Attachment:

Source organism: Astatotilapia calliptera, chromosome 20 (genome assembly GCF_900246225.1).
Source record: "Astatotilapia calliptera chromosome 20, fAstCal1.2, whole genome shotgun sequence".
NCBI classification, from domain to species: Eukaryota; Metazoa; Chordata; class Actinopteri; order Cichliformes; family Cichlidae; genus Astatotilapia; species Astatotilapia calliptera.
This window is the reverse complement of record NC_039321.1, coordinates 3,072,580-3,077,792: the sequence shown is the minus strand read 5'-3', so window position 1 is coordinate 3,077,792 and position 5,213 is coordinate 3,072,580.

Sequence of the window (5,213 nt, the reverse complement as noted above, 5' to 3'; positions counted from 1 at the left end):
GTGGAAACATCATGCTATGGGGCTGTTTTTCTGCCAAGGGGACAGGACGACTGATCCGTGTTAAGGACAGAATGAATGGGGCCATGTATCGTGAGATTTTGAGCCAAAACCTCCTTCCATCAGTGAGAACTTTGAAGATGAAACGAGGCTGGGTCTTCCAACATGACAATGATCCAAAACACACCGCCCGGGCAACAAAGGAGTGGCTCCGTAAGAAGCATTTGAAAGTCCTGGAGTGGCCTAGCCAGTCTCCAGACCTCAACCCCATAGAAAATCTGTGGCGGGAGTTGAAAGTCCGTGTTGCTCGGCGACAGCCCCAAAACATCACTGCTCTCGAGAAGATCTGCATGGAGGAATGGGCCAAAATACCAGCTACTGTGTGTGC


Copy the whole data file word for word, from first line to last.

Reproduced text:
Source organism: Astatotilapia calliptera, chromosome 20 (genome assembly GCF_900246225.1).
Source record: "Astatotilapia calliptera chromosome 20, fAstCal1.2, whole genome shotgun sequence".
NCBI classification, from domain to species: Eukaryota; Metazoa; Chordata; class Actinopteri; order Cichliformes; family Cichlidae; genus Astatotilapia; species Astatotilapia calliptera.
This window is the reverse complement of record NC_039321.1, coordinates 3,072,580-3,077,792: the sequence shown is the minus strand read 5'-3', so window position 1 is coordinate 3,077,792 and position 5,213 is coordinate 3,072,580.

Sequence of the window (5,213 nt, the reverse complement as noted above, 5' to 3'; positions counted from 1 at the left end):
GTGGAAACATCATGCTATGGGGCTGTTTTTCTGCCAAGGGGACAGGACGACTGATCCGTGTTAAGGACAGAATGAATGGGGCCATGTATCGTGAGATTTTGAGCCAAAACCTCCTTCCATCAGTGAGAACTTTGAAGATGAAACGAGGCTGGGTCTTCCAACATGACAATGATCCAAAACACACCGCCCGGGCAACAAAGGAGTGGCTCCGTAAGAAGCATTTGAAAGTCCTGGAGTGGCCTAGCCAGTCTCCAGACCTCAACCCCATAGAAAATCTGTGGCGGGAGTTGAAAGTCCGTGTTGCTCGGCGACAGCCCCAAAACATCACTGCTCTCGAGAAGATCTGCATGGAGGAATGGGCCAAAATACCAGCTACTGTGTGTGC